The Lighthouse of Alexandria, or the Pharos, was a tall tower built between 285 and 247 BCE. It was built on the island of Pharos in Alexandria, Egypt to serve as a lighthouse for sailors. The top of the tower had a mirror that reflected sunlight during the day; a fire was lit at night.
The word for "lighthouse" in some languages is pharos or its equivalent.
Construction[change | change source]
Legend holds that Ptolemy I Soter would not allow Sostratus to put his name on the tower, but the architect left the following inscription on the base's walls:
ΣΟΣΤΡΑΤΟΣ ΔΕΞΙΦΑΝΟΥ ΚΝΙΔΙΟΣ ΘΕΟΙΣ ΣΩΤΕΡΣΙΝ ΥΠΕΡ ΤΩΝ ΠΛΩΙΖΟΜΕΝΩΝ. (Sostratus of Cnidus, son of Dexiphanes, to the Gods protecting those upon the sea.)
These words were hidden under a layer of plaster, on top of which was chiseled another inscription honoring Ptolemy the king as builder of the Pharos. After centuries the plaster wore away, revealing the name of Sostratus, the son of Dexiphanes.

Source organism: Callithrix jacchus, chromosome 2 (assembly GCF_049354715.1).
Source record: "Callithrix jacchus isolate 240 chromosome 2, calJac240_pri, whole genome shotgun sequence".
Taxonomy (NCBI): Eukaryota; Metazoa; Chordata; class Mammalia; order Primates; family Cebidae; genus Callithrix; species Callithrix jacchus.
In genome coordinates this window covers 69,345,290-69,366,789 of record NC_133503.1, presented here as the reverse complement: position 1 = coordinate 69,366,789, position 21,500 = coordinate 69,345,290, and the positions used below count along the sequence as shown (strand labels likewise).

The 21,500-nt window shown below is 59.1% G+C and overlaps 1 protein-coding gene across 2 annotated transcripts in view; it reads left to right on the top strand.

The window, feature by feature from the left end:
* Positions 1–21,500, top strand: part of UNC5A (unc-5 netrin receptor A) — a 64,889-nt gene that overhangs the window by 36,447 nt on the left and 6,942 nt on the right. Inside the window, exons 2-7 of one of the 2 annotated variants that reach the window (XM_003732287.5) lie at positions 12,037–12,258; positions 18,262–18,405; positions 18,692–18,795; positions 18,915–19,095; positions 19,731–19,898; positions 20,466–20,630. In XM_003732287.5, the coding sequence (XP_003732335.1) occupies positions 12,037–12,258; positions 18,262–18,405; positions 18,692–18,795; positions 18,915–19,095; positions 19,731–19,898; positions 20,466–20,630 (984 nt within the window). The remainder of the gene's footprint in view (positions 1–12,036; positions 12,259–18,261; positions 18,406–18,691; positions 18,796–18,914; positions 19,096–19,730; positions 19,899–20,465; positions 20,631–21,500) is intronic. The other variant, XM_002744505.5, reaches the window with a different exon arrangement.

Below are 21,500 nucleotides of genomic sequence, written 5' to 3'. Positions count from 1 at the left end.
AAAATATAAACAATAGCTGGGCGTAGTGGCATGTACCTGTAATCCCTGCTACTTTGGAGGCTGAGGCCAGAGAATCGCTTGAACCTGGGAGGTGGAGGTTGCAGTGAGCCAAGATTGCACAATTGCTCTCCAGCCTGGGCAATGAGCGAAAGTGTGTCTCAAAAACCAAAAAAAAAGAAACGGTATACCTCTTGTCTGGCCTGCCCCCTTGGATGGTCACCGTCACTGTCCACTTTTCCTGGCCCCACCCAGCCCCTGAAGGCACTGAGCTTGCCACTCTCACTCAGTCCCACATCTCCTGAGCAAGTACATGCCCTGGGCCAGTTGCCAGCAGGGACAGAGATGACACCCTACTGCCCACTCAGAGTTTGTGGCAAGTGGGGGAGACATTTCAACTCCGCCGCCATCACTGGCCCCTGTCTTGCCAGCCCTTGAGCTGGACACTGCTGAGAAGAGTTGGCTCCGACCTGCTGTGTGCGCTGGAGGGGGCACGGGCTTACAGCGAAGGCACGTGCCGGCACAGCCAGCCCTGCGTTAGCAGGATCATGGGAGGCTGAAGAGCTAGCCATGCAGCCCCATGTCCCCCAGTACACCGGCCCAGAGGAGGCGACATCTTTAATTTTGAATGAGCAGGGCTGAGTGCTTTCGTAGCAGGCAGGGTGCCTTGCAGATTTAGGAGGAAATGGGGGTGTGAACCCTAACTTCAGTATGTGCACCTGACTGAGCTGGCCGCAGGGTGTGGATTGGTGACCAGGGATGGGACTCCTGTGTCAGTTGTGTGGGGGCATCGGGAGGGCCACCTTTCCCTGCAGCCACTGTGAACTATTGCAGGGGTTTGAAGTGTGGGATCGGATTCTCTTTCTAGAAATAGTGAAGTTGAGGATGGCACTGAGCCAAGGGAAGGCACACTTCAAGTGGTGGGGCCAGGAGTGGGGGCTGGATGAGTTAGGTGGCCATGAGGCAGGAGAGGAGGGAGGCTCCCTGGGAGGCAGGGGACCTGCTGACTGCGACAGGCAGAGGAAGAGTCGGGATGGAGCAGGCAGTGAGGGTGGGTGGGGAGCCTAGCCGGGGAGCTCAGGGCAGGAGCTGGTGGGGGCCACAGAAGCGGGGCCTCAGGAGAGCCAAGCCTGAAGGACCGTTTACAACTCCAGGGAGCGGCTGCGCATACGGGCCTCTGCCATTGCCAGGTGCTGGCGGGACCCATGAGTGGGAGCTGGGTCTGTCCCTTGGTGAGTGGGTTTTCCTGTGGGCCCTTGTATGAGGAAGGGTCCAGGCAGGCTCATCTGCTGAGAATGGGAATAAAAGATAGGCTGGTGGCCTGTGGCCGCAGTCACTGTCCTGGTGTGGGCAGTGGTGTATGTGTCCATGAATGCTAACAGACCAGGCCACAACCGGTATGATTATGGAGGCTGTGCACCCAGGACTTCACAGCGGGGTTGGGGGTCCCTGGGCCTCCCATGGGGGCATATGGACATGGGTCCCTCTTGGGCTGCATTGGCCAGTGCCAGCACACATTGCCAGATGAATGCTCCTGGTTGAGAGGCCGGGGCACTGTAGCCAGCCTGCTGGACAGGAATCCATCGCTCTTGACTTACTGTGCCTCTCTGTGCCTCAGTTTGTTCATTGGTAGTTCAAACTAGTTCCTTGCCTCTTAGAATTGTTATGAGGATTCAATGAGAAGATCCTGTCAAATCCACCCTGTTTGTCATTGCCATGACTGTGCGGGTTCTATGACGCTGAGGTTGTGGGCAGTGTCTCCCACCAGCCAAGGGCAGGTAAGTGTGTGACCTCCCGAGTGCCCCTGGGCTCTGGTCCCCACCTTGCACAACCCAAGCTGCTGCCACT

With a height estimated at between 115 and 145 meters (384 – 469 ft), it was among the tallest man-made structures on Earth for many centuries. It was identified as one of the Seven Wonders of the World by Antipater of Sidon. It was the third tallest building after the two Great Pyramids (of Khufu and Khafra). It was destroyed by earthquakes.
Recent archaeological research[change | change source]
Divers discovered remains of the lighthouse in fall 1994 on the floor of Alexandria's Eastern Harbour. Some of these remains were brought up and were lying at the harbour on public view at the end of 1995. An episode of the PBS television series Nova chronicled the discovery. Later satellite imaging has revealed further remains. It is possible to go diving and see the ruins.